Candidates running for state Assembly, Reno City Council, Washoe County Commission, U.S. House of Representative and various other seats were invited to the event.
Two senior women showed up to the event that started at 10 a.m. while many others played cards or entertained with friends in the next-door common areas.
“We just wanted to give them a chance to meet the folks,” said Grady Tarbutton, director of Washoe County Senior Services.
Michael L. Haines, candidate for U.S. Congress, Dist. 2, is running against Rep. Mark Amodei, a Republican. The independent candidate said he continues to run for office in Nevada because he wants to provide a voice for the people who are disgruntled with both major political parties.
“I am there for them and them only,” Haines said.
Lauren Scott, a Republican running for Assembly District 30, is looking to fill the seat left open by the departure of Democrat Debbie Smith. Formerly a Democrat, Scott switched parties last year and decided that as a Republican she can “more effectively work to overcome the gridlock in Carson City,” she said.
The focus of her efforts would be on addressing the high levels of unemployment in the state, while working to maintain funding for social services and taking a practical approach to tax reform.
“We need to do more to make Nevada more attractive to a wide range of businesses,” she said. “By reducing energy costs, removing barriers to competition, encouraging rural development and supporting Nevada entrepreneurs, we can get Nevada working again. Employed people increase revenues from payroll taxes, sales taxes, property taxes and fuel taxes and depend less on social services.”
Scott was an active-duty member of the U.S. Air Force for seven years. She also seeks to improve the lives of lesbian, gay and bisexual and transgender individuals and their families.
Jesse Gutierrez, a Republican running for county commissioner in District 4, mostly covering the Sparks region, is running against Republican Vaughn Hartung, a longtime public servant with the county working on the planning commission and other bodies.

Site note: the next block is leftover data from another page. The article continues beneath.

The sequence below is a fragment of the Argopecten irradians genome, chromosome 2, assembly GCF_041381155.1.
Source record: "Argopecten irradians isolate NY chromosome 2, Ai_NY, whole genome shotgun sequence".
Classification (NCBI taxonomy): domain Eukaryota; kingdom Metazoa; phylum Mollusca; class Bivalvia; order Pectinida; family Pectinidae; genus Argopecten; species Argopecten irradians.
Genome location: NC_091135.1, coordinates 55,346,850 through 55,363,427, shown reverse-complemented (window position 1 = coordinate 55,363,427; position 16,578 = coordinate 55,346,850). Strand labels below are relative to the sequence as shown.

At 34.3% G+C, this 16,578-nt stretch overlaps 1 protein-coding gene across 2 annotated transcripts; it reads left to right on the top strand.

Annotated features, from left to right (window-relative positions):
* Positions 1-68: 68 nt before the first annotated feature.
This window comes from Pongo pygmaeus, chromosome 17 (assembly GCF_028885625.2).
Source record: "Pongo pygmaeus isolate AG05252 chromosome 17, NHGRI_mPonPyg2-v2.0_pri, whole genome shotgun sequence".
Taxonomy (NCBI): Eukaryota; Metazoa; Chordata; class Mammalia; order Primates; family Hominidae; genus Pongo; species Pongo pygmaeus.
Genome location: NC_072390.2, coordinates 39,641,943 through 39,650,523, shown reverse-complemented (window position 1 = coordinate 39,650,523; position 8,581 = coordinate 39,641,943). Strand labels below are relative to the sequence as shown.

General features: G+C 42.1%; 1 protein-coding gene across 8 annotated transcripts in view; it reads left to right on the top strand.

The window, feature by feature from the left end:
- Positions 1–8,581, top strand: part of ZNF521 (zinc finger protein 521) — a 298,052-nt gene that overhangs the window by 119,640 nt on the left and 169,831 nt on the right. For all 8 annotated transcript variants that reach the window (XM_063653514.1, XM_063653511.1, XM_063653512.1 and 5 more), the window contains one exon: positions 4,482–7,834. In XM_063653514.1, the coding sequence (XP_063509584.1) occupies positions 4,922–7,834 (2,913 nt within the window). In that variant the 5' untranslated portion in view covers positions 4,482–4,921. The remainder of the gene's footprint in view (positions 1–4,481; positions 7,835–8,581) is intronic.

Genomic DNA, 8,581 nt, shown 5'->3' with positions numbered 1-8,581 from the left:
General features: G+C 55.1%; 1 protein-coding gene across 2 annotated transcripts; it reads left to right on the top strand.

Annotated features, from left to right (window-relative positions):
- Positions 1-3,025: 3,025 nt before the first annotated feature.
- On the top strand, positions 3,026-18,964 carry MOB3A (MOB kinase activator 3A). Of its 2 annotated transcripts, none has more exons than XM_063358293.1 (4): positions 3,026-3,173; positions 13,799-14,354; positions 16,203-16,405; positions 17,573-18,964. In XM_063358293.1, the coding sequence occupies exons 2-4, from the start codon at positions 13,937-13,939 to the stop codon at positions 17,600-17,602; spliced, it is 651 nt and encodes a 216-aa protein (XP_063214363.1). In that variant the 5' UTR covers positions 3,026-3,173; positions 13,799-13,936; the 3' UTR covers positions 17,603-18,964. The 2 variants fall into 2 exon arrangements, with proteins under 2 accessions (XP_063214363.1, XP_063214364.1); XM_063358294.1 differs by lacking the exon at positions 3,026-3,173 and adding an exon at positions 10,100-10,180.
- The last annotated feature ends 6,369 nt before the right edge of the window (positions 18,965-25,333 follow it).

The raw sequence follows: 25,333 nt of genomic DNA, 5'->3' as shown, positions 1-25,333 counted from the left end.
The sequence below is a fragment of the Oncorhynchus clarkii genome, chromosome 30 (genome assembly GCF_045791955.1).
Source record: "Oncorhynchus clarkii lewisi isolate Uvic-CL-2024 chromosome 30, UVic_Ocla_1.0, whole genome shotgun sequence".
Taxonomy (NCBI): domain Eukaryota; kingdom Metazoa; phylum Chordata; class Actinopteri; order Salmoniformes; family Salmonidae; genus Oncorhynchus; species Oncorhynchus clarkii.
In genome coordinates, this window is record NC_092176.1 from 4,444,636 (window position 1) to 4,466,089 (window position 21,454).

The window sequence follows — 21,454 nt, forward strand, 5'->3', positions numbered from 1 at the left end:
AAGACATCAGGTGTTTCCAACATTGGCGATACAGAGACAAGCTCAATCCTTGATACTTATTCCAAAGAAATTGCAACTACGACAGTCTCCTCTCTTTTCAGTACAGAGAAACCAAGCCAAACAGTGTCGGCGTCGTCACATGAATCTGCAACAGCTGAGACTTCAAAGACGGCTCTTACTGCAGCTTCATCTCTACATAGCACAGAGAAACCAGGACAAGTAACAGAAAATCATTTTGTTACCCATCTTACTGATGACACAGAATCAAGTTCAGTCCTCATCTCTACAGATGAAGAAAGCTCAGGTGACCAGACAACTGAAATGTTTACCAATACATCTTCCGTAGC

Guitierrez has a solid background in the health care industry, with a master’s degree in Health Services. He is recommended by former U.S. Congresswoman Barbara Vucanovich and has worked recently as the past executive director for Nevada Hispanic Services. He is also the co-founder of Mariposa Academy of Language and Learning in California.
Guitierrez has served as an advisory member of the Washoe County Access to Justice Foundation and as a board member of the Education Collaborative of Washoe County, Truckee Meadows Human Services Association, Stand for Children, ACCEPT, Amigos de Mariposa and Just for Kids.
“That kind of experience builds consensus,” he said. “I know how to get things down. I’ve worked with unions and put mergers together before.”
As for what Guitierrez would like to see in Washoe County, he said he would work to see that the budget’s priorities are reorganized to be more in line with income levels.
“You’ve got to prioritize,” he said. “You have to see what really needed and economize. You have to work toward prioritizing of health and safety. That’s what you find out by talking to the people. If you want the same old thing as always, don’t vote for me. If you want to change for the better, against the odds, I’m the answer.”
His opposition, Hartung, who has the endorsement of outgoing Commissioner Bob Larkin, has a long list of former county appointments behind him.
He has been a planning commissioner since 2009. He started working for the county in the early 1990s, he said, and lives in Spanish Springs. Hartung owns his own business as a professional photographer with Hartung and Dickman Photography and is northern Nevada marketing director for another company. His background also includes serving with the Truckee Meadows Regional Planning Commission and three terms as chairman of the Spanish Springs Citizen Advisory Board, helping guide development in Sparks and Spanish Springs for schools, housing developments, parks, flood control facilities, green energy, transportation and other area plans. He also serves on the Regional Transportation Commission’s impact fee technical advisory committee and Pyramid Highway Steering Committee.
In his campaign literature, Hartung pushes for fiscal responsibility, opposes consolidation and favors shared services agreements. He would like to institute an electronic-verify system for all Washoe County employment and contracts the county deals with, he said.
“I’ve never wanted to be a politician,” Hartung said. “I understand the issues very well and felt it was the time to run. I’ve been focused on our community.”
Another meet and greet opportunity will be held from 9 to 11 a.m. at the Washoe County Senior Center, 1155 E. Ninth St. on May 16. For more information, contact Washoe County Senior Services at 328-2575.